October 19, 2016
This was the last book that I wanted to read for Raquel's Summer Reading Classic Film Book Challenge, which ended on September 15th. But in a beautiful fusion of procrastination and serendipity, I didn't get around to reading it until this week, when leaves are falling, the wind is starting to moan --not quite howling just yet-- and Halloween is definitely in the air. It's the perfect time of year to dive into a book about one of my favorite spooky movies!
I've read a handful of BFI books now, and Cat People by Kim Newman is my favorite. I've really enjoyed all of them, but some can get so caught up in the production details that they don't really spend too much time on the film itself. The bulk of this book devotes itself to deconstructing each scene, and it's absolutely fascinating. Production details can be interesting too (and this book isn't lacking in that department) but I'm personally way more interested in the actual film than the budgeting details. There's a reason I chose to read a book about a movie instead of a book about economics, haha :)
The author is a huge fan of the movie, which comes in handy when you're talking about a film that some people might not appreciate. He defends it valiantly from its detractors and diligently answers critiques with reasons why its supposed shortcomings make the film even better. He even included a particularly spiteful review from Stephen King and rebutted the complaint that the film was too obviously shot on a soundstage ("When I was supposed to be worrying about whether or not Jane Randolph was going to be attacked, I found myself worrying instead about that papier-mache stone wall in the background." UGH. For someone renown for his wild imagination, King certainly had a hard time using it when watching this movie.)
One interesting observation that really stuck with me was about which characters the audience is supposed to sympathize with. Modern audiences like Irena, Simone Simon's character, and feel sorry for her. But at the time of its release, did audiences instead see themselves in the milquetoast Kent Smith and All-American but nevertheless brazen husband-stealer Jane Randolph? Was French Simone Simon (playing Serbian here) a foreign, unfamiliar character whose exotic appeal had lured Kent away from his waspy Girl Friday? Newman writes in the book that the film is clearly trying to switch heroines halfway through the film -- in the scenes in which Randolph's character is in danger, we are supposed to be rooting for her. But do we? My heart is still with Irena, the poor romantic girl stuck in a body that she can't control.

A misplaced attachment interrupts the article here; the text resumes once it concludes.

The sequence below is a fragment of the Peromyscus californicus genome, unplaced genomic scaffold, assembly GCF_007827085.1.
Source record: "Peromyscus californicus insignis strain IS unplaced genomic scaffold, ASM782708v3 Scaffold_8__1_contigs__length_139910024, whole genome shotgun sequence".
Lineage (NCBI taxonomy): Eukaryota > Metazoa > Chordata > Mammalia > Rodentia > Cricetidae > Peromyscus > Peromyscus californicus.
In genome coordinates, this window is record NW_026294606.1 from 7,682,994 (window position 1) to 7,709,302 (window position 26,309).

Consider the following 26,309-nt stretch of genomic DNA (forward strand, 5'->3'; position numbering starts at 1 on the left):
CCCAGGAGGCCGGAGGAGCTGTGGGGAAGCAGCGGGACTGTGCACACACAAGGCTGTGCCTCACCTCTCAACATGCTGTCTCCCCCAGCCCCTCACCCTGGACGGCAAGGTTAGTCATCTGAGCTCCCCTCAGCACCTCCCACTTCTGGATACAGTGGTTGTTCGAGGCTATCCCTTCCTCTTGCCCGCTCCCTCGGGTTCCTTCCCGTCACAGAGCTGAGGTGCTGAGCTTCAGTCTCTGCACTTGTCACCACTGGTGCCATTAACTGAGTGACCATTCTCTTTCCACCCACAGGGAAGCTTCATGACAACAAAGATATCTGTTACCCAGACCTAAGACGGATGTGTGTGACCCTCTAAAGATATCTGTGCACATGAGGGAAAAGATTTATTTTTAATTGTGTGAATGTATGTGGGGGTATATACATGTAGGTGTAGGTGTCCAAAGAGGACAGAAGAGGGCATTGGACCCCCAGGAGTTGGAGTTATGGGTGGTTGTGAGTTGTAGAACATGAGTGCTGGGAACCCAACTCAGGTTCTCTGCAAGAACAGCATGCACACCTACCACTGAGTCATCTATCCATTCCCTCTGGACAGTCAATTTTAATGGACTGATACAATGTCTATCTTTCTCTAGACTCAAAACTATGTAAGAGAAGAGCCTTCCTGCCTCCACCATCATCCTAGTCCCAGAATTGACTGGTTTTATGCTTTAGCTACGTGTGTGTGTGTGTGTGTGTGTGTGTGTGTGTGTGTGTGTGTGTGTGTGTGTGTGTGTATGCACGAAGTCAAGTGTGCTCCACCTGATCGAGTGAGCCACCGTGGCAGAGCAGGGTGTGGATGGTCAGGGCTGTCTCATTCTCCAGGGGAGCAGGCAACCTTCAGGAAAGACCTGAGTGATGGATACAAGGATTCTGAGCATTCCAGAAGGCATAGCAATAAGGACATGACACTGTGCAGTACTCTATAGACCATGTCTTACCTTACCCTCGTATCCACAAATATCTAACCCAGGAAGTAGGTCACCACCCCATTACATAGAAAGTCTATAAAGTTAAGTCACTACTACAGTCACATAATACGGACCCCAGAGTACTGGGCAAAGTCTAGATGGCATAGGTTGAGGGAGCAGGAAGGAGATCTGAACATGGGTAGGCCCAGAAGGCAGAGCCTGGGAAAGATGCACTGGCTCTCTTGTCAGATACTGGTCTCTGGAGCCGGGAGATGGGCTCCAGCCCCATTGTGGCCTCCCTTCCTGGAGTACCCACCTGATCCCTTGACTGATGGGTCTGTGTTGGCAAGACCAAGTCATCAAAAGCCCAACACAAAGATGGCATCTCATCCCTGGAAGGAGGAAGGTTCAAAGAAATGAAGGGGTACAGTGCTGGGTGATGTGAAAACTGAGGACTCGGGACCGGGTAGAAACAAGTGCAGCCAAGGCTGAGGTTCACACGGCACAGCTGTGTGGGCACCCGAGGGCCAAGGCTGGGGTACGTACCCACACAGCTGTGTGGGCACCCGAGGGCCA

Newman also gives us some background information about the sets used (or I should say, re-used) in the film. Val Lewton was an ace at recycling old sets, and here there are quite a few that will look familiar to you once you know where else you saw them! The inside of Irena's building with the giant ornate staircase is from The Magnificent Ambersons. Kent Smith's workplace is from The Devil and Miss Jones. The park is from an Astaire-Rogers musical (not sure which one.) For the infamous pool scene, they actually used an existing apartment building that had the right claustrophobic feel, with eerie underwater lighting. (On location shooting, take that, Stephen King!)
I've seen the film countless times so I didn't feel like I needed to revisit it before reading the book. However, now that I've learned so much about the film, gained so many insights into the characters and the psychology of the movie, I'm eager to watch it again with a newfound understanding.